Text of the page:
The congregation does not select elders; the Holy Spirit does. He chooses men in every congregation and develops within them the character qualities needed, leading them through various experiences to train them. The job of the other elders is to keep alert and see who it is the Holy Spirit is putting his hand on.

clip-boy.gifIt is amazing how easily the church tends to forget that it is God’s church and He will do his work in His way. I look forward to seeing how the Holy Spirit works in our midst this year!

By the way, this little piece of “art” has nothing to do with this post. I just thought I needed to add a graphic for some reason.

Hymns for Today

Driving to church this morning I found myself flipping between Christian radio stations more than normal. It seemed that every song played was repetitive, trivial, and focused on “me.” This is not about style … it is about the lyrics. Worship songs and “hymns” that do not draw us to consider God may be nice, but they usually fall short of provoking true worship. Often only making me “feel better”. I wonder if the satire of Songs for the Lukewarm church might help explain things? Or the similar list of “hymns” here? Of course, you might miss the point if you have never heard the original hymn. I guess I’m a bit reflective today, and just wondering once again if it might be possible that what we sing infects us with a passion robbing view of living the Christian life.

The Church’s Worst Enemy

The church’s worst enemy is the man of little faith within the membership, not the faithless man of the world.

These words, attributed to D. Martyn Lloyd-Jones, should cause every church leader to pause. Maybe this is why Peter wrote:

” Beloved, do not be surprised at the fiery trial when it comes upon you to test you, as though something strange were happening to you. But rejoice insofar as you share Christ’s sufferings, that you may also rejoice and be glad when his glory is revealed. If you are insulted for the name of Christ, you are blessed, because the Spirit of glory and of God rests upon you. But let none of you suffer as a murderer or a thief or an evildoer or as a meddler. Yet if anyone suffers as a Christian, let him not be ashamed, but let him glorify God in that name. For it is time for judgment to begin at the household of God; and if it begins with us, what will be the outcome for those who do not obey the gospel of God?” (1 Peter 4:12-17, ESV)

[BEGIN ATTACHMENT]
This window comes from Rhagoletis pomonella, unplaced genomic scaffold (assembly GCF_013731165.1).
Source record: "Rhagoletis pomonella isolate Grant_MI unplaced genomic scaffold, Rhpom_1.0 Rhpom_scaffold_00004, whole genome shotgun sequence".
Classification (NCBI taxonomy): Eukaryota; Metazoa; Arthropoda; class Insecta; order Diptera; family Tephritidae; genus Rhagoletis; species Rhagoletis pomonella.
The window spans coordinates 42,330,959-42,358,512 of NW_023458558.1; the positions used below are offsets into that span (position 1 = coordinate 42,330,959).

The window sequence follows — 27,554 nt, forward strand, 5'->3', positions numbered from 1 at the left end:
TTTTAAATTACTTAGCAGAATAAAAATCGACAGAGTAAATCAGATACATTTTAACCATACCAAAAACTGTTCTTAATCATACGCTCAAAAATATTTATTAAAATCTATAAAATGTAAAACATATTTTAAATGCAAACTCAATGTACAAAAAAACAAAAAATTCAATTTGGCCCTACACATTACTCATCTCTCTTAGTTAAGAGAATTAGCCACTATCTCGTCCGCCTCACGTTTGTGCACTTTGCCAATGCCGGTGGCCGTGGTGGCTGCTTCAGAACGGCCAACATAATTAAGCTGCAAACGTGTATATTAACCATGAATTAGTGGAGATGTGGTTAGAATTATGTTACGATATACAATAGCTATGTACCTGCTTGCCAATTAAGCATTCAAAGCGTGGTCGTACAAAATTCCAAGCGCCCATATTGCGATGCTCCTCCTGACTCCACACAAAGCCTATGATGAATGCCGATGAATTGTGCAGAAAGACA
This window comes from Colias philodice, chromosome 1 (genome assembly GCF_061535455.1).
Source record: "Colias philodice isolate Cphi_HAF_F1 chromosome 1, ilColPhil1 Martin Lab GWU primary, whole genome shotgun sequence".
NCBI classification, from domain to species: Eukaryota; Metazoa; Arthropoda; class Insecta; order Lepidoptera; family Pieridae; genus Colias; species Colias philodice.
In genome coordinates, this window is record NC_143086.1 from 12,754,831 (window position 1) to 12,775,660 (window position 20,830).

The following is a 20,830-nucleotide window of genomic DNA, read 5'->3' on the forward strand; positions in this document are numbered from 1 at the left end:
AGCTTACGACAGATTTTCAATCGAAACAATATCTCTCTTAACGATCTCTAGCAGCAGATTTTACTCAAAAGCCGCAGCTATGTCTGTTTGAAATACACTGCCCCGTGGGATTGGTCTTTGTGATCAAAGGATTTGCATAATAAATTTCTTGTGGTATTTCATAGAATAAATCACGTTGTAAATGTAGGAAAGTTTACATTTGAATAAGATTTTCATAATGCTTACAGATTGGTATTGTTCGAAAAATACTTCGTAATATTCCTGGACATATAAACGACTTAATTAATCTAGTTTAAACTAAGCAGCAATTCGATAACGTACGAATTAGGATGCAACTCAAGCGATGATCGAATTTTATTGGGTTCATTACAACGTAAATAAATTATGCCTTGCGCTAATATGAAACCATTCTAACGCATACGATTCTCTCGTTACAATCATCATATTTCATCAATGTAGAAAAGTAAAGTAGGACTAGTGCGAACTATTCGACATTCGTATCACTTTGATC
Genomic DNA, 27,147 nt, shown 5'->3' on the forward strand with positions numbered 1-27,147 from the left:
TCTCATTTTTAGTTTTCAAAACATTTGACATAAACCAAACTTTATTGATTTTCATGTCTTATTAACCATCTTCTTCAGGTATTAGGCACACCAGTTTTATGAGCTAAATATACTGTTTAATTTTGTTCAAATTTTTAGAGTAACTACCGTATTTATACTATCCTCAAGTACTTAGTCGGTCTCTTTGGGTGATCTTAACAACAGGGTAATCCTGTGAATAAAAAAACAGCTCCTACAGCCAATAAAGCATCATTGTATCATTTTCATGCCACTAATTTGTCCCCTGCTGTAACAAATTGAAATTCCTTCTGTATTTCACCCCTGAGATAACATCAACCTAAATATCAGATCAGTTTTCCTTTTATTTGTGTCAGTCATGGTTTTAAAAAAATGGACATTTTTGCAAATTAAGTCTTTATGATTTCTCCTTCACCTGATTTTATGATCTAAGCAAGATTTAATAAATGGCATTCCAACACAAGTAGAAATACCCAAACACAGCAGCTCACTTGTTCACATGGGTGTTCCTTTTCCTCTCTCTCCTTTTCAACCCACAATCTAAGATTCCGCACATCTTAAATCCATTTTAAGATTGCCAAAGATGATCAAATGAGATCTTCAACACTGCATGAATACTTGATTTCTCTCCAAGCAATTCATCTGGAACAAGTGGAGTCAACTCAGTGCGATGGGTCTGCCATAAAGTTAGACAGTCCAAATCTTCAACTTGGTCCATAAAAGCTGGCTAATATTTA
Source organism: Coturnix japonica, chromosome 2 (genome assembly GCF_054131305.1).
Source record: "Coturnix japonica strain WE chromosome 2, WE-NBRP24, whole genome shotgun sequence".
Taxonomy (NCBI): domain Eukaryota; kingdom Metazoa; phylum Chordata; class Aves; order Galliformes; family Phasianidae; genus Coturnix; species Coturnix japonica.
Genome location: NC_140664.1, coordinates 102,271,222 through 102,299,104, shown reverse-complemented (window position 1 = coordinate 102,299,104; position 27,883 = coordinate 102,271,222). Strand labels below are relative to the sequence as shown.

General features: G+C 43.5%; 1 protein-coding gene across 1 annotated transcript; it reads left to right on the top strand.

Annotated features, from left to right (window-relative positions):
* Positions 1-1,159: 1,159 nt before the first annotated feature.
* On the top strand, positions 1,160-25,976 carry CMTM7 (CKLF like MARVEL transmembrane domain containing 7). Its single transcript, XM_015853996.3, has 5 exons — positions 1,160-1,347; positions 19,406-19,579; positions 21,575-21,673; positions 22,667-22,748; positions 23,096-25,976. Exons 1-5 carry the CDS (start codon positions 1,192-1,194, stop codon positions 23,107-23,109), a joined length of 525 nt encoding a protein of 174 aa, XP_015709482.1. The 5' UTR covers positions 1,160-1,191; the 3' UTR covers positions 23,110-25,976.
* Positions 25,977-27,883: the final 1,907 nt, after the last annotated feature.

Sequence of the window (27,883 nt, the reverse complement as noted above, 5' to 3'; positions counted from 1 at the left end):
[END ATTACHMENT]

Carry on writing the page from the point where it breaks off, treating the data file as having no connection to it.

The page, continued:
God desires a pure, strong, church to impact the world. He will purify it himself if leaders do not guard it themselves. Maybe that is why Peter continues in the next chapter with the command to leaders: “Shepherd the flock of God among you ….” Good shepherds will watch out for the flock, they will seek to strengthen the weak Christian and shore up the faith of the wavering one. They will guard it from those who would undo things from within because the church is not ours, it belongs to the one who sacrificed himself for it.

Random Stuff

My daughter was in an accident this week. The other car hit and ran with no witnesses. She’s out of work for two weeks and out some bucks too. Her attitude probably trumps what mine would be.

I read a lot of books. Few make me laugh out loud. This one did. I think it might make women roll their eyes, but guys will learn a lot about the differences between men and women. Like, “While men enjoy normal movies involving submarines and explosions and daring rescues, women prefer movies that involve British actors and shrubbery and agonizingly slow plots. And they want you to watch these movies with them.” Of course it may be that I’m just in a strange mood and things just seem funny.

Unashamed Workman is a blog I came across this morning. I like it. I’ll be back. It is now on my blogroll. Colin has put some time into building a great blog (unlike your’s truly). He has dug out some great articles from the blogosphere. Like this one by Mark Driscoll on pastoral burnout, and this one on leadership.

Steve Camp talks about Satan and his strategy for the church. “He will not demand a cross, but will only speak of a better way to successful living. His ‘gospel’ focuses on man and his needs; not with God and His glory.”

This would be an interesting Sunday School class to attend. If you can’t make it to Scottsdale every week, you can download the lessons here.

Here’s a Google mashup that Bible students will love.

Detail oriented, planning tech types will love this post!

Thanks to Travis Carden for this Grace to You archive of John MacArthur messages. Not just mp3 files – you can download written transcipts as well!